The Communist Manifesto emphasizes that the global economy and culture created by bourgeois capitalism is a necessary predicate for the international communism that it advocates; the working men of all countries, not of one region or nation that must unite! It then creates that global audience by overcoming the problem of its own translatability. The Communist Manifesto anticipates the world wide dissemination and mingling of national and local literatures that defines contemporary global culture. The Manifesto’s prediction of a global culture is exemplified by its own history of publication, translation and dissemination.
Marx’s role has been to provide clarity and guidance, to serve as a symbol of certain tendencies of thought and action. His uniquely forceful and acute analyses of history and capitalism have been a font of inspiration for thinkers and activists, a stimulus to keep their eyes on the prize, so to speak. His prediction of the collapse of capitalism from its internal contradictions has given hope and confidence to millions, perhaps too much confidence, in light of the traditional over optimism of Marxists. But having such a brilliant authority on their side, such a teacher, has surely been of inestimable benefit to the oppressed.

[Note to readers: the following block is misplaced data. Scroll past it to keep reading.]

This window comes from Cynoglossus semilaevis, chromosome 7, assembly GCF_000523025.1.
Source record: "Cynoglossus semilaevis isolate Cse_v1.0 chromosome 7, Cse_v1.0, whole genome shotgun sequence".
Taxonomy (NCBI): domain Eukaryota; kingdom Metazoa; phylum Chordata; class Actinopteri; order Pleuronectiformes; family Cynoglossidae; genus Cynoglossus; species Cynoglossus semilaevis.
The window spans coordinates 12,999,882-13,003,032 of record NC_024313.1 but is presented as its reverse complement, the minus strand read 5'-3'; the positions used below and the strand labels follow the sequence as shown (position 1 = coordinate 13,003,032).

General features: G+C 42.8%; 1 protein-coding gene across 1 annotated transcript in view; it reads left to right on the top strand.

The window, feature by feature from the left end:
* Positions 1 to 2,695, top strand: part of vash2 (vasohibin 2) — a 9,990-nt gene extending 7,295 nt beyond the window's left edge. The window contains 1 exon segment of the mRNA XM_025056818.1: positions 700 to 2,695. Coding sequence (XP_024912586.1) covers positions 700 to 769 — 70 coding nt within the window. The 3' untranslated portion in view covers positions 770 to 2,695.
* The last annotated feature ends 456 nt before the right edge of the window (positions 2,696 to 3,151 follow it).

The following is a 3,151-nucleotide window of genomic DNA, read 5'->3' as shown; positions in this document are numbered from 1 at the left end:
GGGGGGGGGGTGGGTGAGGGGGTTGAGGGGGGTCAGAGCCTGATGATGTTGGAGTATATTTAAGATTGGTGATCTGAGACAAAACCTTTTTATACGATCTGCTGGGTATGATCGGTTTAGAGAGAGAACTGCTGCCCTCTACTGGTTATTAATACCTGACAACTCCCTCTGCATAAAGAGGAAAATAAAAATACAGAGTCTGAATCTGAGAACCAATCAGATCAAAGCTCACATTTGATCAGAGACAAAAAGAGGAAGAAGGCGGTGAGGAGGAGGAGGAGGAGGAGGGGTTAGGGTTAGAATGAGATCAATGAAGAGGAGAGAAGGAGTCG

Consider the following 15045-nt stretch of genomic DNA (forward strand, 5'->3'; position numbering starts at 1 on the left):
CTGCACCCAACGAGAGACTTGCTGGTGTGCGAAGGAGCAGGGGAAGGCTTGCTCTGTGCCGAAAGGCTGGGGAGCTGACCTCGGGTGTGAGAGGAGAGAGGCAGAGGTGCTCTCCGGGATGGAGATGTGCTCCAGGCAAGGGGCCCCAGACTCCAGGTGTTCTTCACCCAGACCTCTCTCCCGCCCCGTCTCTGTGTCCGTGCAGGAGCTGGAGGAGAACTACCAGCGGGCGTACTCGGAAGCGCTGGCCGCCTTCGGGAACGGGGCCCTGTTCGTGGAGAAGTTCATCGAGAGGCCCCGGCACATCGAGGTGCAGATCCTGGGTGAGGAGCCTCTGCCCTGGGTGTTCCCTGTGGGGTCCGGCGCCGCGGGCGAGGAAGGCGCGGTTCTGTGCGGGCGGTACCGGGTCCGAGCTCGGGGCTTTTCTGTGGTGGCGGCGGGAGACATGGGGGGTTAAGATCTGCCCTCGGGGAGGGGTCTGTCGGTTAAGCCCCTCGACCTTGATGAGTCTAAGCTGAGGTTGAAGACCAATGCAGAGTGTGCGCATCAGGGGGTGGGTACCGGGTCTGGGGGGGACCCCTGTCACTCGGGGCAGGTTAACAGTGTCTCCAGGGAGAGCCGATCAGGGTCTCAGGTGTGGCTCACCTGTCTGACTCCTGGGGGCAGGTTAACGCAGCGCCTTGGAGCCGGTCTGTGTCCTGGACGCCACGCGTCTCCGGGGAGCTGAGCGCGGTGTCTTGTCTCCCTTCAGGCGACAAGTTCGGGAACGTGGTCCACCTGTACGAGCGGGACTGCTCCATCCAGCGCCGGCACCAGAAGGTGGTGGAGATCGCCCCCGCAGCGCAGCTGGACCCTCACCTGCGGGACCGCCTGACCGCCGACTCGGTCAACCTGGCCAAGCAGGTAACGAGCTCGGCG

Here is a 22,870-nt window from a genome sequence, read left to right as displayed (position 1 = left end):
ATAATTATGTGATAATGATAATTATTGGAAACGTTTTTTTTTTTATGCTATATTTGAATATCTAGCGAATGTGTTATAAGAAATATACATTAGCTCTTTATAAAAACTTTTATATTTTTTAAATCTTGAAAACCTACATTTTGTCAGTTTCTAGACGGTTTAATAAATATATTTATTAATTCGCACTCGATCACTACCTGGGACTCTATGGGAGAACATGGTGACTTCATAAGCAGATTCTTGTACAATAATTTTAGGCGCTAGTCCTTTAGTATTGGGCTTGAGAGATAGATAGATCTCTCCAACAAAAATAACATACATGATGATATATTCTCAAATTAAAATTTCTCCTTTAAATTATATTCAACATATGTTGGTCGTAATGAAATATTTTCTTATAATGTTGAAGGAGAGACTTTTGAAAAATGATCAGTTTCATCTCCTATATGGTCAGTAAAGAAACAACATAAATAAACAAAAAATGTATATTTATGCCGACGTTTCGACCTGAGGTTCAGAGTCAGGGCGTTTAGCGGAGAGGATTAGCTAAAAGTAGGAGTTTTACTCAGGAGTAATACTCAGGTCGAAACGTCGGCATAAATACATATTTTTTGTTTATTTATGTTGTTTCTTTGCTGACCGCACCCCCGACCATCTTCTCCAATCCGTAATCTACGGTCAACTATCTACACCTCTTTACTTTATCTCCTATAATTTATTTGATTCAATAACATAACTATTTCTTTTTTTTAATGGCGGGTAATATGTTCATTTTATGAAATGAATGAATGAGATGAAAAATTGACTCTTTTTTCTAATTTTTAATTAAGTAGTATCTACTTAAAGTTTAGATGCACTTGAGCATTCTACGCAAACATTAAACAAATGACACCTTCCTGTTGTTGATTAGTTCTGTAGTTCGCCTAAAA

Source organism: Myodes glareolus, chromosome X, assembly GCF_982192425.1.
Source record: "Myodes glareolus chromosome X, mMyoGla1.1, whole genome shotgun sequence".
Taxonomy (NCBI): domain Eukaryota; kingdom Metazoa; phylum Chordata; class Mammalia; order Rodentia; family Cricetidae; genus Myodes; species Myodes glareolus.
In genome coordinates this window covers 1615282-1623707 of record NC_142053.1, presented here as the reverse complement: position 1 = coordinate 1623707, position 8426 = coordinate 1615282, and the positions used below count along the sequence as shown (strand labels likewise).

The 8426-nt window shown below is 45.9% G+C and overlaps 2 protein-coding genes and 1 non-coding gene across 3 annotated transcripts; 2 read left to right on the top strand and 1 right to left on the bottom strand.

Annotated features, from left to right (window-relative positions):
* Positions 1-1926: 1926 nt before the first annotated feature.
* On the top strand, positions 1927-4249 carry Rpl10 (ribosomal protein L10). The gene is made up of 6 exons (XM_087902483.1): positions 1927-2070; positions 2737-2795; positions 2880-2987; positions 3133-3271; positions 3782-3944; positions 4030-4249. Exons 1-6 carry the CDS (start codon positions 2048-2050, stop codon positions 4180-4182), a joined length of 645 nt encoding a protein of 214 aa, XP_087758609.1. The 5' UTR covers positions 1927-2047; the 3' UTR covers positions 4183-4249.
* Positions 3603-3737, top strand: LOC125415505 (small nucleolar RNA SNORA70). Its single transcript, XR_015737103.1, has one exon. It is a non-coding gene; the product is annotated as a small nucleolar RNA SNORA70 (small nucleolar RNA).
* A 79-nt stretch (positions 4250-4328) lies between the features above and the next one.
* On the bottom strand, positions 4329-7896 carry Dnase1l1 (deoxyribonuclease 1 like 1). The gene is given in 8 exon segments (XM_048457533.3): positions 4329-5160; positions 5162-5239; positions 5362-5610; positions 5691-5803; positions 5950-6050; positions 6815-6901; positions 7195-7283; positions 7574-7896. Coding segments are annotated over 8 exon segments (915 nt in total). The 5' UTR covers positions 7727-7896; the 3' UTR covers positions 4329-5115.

Marx was right that capitalism isn’t sustainable, because of its contradictions, its dysfunctional social consequences, and also its effects on the natural environment. No compromises between capital and wage labour. The market is just too anarchic, and capital too voracious. Stability is not possible. Genuine socialism of workers’ democratic control on an international scale never could have happened in the twentieth century, which was still the age of oligopolistic, imperialistic capitalism, even state capitalism. In fact, it wasn’t until the twenty first century that the capitalist mode of production was consolidated across the entire globe, a development Marx assumed was necessary as a prerequisite for socialism or communism.